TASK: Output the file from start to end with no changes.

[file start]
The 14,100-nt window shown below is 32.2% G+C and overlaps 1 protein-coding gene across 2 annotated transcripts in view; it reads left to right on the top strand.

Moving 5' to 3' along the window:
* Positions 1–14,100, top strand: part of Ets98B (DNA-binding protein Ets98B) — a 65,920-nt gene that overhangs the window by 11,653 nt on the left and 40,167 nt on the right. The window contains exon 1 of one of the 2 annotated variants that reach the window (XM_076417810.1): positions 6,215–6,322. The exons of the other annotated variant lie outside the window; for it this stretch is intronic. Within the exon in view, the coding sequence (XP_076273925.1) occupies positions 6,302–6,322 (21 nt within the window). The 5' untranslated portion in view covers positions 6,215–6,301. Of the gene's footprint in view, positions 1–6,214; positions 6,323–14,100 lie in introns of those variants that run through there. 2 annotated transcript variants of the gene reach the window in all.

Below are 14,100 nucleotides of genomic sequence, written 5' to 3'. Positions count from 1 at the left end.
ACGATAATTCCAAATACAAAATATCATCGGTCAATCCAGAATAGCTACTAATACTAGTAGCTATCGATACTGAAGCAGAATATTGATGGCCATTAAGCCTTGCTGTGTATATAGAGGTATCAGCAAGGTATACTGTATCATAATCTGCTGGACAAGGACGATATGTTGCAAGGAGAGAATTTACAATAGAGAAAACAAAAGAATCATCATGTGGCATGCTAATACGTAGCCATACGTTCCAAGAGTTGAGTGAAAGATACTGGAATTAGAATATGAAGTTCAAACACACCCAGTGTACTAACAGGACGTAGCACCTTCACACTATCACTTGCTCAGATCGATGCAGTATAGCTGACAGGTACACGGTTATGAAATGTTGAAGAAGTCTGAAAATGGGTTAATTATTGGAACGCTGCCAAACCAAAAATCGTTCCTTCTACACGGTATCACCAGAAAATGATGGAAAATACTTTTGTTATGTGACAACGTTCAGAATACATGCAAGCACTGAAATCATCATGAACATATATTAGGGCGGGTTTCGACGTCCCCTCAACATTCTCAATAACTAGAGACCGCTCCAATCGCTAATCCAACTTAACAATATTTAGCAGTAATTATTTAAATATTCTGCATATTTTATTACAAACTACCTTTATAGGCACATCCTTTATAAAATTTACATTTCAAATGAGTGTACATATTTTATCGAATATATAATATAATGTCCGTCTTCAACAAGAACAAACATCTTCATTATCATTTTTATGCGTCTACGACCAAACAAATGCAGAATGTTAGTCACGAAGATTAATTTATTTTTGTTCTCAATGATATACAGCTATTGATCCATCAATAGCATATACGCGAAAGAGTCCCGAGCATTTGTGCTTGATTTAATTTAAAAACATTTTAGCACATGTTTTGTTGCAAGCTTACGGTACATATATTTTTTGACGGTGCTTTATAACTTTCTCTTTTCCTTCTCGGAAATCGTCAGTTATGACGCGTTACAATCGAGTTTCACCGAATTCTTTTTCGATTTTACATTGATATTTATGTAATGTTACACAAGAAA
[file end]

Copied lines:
The 14,100-nt window shown below is 32.2% G+C and overlaps 1 protein-coding gene across 2 annotated transcripts in view; it reads left to right on the top strand.

Moving 5' to 3' along the window:
* Positions 1–14,100, top strand: part of Ets98B (DNA-binding protein Ets98B) — a 65,920-nt gene that overhangs the window by 11,653 nt on the left and 40,167 nt on the right. The window contains exon 1 of one of the 2 annotated variants that reach the window (XM_076417810.1): positions 6,215–6,322. The exons of the other annotated variant lie outside the window; for it this stretch is intronic. Within the exon in view, the coding sequence (XP_076273925.1) occupies positions 6,302–6,322 (21 nt within the window). The 5' untranslated portion in view covers positions 6,215–6,301. Of the gene's footprint in view, positions 1–6,214; positions 6,323–14,100 lie in introns of those variants that run through there. 2 annotated transcript variants of the gene reach the window in all.

Below are 14,100 nucleotides of genomic sequence, written 5' to 3'. Positions count from 1 at the left end.
ACGATAATTCCAAATACAAAATATCATCGGTCAATCCAGAATAGCTACTAATACTAGTAGCTATCGATACTGAAGCAGAATATTGATGGCCATTAAGCCTTGCTGTGTATATAGAGGTATCAGCAAGGTATACTGTATCATAATCTGCTGGACAAGGACGATATGTTGCAAGGAGAGAATTTACAATAGAGAAAACAAAAGAATCATCATGTGGCATGCTAATACGTAGCCATACGTTCCAAGAGTTGAGTGAAAGATACTGGAATTAGAATATGAAGTTCAAACACACCCAGTGTACTAACAGGACGTAGCACCTTCACACTATCACTTGCTCAGATCGATGCAGTATAGCTGACAGGTACACGGTTATGAAATGTTGAAGAAGTCTGAAAATGGGTTAATTATTGGAACGCTGCCAAACCAAAAATCGTTCCTTCTACACGGTATCACCAGAAAATGATGGAAAATACTTTTGTTATGTGACAACGTTCAGAATACATGCAAGCACTGAAATCATCATGAACATATATTAGGGCGGGTTTCGACGTCCCCTCAACATTCTCAATAACTAGAGACCGCTCCAATCGCTAATCCAACTTAACAATATTTAGCAGTAATTATTTAAATATTCTGCATATTTTATTACAAACTACCTTTATAGGCACATCCTTTATAAAATTTACATTTCAAATGAGTGTACATATTTTATCGAATATATAATATAATGTCCGTCTTCAACAAGAACAAACATCTTCATTATCATTTTTATGCGTCTACGACCAAACAAATGCAGAATGTTAGTCACGAAGATTAATTTATTTTTGTTCTCAATGATATACAGCTATTGATCCATCAATAGCATATACGCGAAAGAGTCCCGAGCATTTGTGCTTGATTTAATTTAAAAACATTTTAGCACATGTTTTGTTGCAAGCTTACGGTACATATATTTTTTGACGGTGCTTTATAACTTTCTCTTTTCCTTCTCGGAAATCGTCAGTTATGACGCGTTACAATCGAGTTTCACCGAATTCTTTTTCGATTTTACATTGATATTTATGTAATGTTACACAAGAAA